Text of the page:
Endobronchial ultrasound
An endobronchial ultrasound may be used to see the lymph nodes and other structures in the space between the lungs if biopsies need to be obtained in those places.

Endoscopic esophageal ultrasound

An endoscopic esophageal ultrasonography penetrates down into the esophagus where it may reveal the adjacent lymph nodes which may contain lung cancer cells. Biopsies of the aberrant lymph nodes might be obtained at the same time as the surgery.

Mediastinoscopy and mediastinotomy

These techniques may be done to examine more directly at and acquire samples from the structures in the mediastinum (the space between the lungs) (the area between the lungs). The fundamental difference between the two is in the placement and size of the incision.

A mediastinoscopy is a technique that employs a lighted tube placed beneath the sternum (breast bone) and in front of the windpipe to look at and obtain tissue samples from the lymph nodes along the windpipe and the main bronchial tube locations. If certain lymph nodes can’t be reached by mediastinoscopy, a mediastinotomy may be done so the surgeon may directly extract the biopsy sample. For this treatment, a somewhat bigger incision (typically around 2 inches long) between the left second and third ribs adjacent to the breast bone is required.

Thoracoscopy

Thoracoscopy may be done to find out whether cancer has spread to the gaps between the lungs and the chest wall, or to the linings of these spaces. It may also be used to collect malignancies on the outer regions of the lungs as well as surrounding lymph nodes and fluid, and to check if a tumor is expanding into neighboring tissues or organs. This treatment is not commonly done simply to identify lung cancer, unless other procedures such as needle biopsies are unable to collect enough samples for the diagnosis. Thoracoscopy may also be performed as part of the therapy to remove part of a lung in certain early-stage lung malignancies. This form of procedure, known as video-assisted thoracic surgery (VATS), is discussed in Surgery for Non-Small Cell Lung Cancer.

Lung function tests

Lung (or pulmonary) function tests (PFTs) are commonly done when lung cancer is detected to determine how well your lungs are operating. This is particularly significant if surgery could be a possibility in treating the malignancy. Surgery to remove lung cancer may involve removing part or all of a lung, so it’s crucial to know how well your lungs are operating beforehand. Some persons with poor lung function (such those with lung damage from smoking) don’t have enough undamaged lung to resist removing even part of a lung. These tests may give the surgeon an indication of whether surgery is a suitable choice, and if so, how much lung can safely be removed.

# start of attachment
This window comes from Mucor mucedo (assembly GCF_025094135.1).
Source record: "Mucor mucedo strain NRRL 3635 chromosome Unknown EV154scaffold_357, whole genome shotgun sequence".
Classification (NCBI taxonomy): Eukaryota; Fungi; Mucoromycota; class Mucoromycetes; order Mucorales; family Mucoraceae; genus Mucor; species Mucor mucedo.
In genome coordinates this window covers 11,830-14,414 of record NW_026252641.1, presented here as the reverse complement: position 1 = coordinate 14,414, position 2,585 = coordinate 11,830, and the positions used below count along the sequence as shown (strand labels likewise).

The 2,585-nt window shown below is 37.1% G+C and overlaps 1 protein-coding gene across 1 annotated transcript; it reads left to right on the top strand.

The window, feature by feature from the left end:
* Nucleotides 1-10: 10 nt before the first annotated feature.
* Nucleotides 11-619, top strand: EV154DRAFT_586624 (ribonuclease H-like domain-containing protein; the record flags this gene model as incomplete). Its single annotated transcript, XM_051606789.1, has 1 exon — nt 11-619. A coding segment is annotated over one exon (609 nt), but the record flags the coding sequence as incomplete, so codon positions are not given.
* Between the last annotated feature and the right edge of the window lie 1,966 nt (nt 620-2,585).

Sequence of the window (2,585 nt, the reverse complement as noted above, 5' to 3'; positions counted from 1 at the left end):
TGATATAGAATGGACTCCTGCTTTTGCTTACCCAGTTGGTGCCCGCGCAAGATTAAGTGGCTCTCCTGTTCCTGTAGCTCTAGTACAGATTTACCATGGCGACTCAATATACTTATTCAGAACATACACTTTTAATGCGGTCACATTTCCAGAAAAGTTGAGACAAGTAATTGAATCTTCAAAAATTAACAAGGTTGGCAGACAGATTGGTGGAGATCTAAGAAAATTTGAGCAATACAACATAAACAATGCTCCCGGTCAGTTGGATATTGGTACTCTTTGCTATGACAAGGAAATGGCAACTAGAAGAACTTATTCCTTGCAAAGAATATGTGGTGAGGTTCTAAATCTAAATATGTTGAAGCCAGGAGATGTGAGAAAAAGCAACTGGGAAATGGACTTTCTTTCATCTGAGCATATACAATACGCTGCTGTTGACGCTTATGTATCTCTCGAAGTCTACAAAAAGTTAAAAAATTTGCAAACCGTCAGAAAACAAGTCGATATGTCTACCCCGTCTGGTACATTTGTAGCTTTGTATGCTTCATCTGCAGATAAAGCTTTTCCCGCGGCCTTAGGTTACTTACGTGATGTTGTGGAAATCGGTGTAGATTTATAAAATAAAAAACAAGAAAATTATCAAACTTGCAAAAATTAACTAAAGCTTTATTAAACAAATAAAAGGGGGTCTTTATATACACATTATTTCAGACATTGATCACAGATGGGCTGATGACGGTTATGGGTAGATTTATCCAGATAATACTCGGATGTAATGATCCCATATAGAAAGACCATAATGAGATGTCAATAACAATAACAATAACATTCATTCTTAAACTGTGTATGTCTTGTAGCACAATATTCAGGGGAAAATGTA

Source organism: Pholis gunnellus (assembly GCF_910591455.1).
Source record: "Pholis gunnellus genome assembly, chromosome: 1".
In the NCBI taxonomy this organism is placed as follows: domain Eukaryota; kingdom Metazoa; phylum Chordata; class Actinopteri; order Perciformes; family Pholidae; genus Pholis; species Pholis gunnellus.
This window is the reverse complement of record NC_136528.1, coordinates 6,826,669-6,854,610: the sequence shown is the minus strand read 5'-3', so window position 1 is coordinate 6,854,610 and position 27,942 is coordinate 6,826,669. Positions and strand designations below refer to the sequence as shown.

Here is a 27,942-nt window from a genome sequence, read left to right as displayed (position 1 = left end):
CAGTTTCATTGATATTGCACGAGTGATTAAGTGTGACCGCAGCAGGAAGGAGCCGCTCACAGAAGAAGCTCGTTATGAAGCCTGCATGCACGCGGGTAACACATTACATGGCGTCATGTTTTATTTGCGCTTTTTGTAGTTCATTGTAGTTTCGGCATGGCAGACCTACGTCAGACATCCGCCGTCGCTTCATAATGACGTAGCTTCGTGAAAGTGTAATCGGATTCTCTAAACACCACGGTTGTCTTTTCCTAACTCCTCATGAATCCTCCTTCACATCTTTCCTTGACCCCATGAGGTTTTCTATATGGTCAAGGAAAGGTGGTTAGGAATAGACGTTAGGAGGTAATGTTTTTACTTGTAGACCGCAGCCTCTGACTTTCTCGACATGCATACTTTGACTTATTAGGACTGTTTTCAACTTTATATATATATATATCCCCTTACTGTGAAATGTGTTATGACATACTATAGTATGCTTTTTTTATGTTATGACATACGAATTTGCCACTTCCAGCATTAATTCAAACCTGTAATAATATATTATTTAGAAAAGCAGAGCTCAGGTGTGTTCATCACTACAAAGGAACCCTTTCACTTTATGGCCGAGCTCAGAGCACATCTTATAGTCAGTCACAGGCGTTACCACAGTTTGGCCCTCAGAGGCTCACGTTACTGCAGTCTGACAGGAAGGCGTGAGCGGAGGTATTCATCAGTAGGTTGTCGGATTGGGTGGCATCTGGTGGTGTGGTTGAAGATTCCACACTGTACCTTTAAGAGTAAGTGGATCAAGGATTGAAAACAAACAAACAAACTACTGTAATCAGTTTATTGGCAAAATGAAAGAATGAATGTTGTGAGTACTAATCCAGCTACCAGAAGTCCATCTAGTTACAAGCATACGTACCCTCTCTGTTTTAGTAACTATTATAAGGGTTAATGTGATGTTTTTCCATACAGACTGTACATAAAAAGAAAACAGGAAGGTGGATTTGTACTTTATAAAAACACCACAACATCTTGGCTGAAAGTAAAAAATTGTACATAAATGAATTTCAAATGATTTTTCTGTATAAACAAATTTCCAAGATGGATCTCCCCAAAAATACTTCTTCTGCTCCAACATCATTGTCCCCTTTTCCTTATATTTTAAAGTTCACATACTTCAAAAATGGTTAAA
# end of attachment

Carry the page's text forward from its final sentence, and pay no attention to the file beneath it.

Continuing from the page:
There are many varieties of PFTs, but they all simply have you breathe in and out through a tube that is attached to a machine that analyzes airflow.

Sometimes PFTs are paired with a test called an arterial blood gas. In this test, blood is extracted from an artery (instead of from a vein, like most other blood tests) so the quantity of oxygen and carbon dioxide may be evaluated.

Lab examinations of biopsies and other samples

Samples that have been taken during biopsies or other testing are submitted to a pathology lab. A pathologist, a doctor who conducts lab tests to identify disorders such as cancer, will look at the samples and may undertake additional specific tests to assist better categorize the malignancy. (Cancers from other organs also may travel to the lungs. It’s really crucial to figure out where the cancer originated, since therapy is varied based on the kind of cancer.)

The findings of these tests are detailed in a pathology report, which is normally ready within a week. If you have any concerns regarding your pathology findings or other diagnostic testing, go to your doctor. If required, you may receive a second opinion on your pathology report by having your tissue samples forwarded to a pathologist at another lab.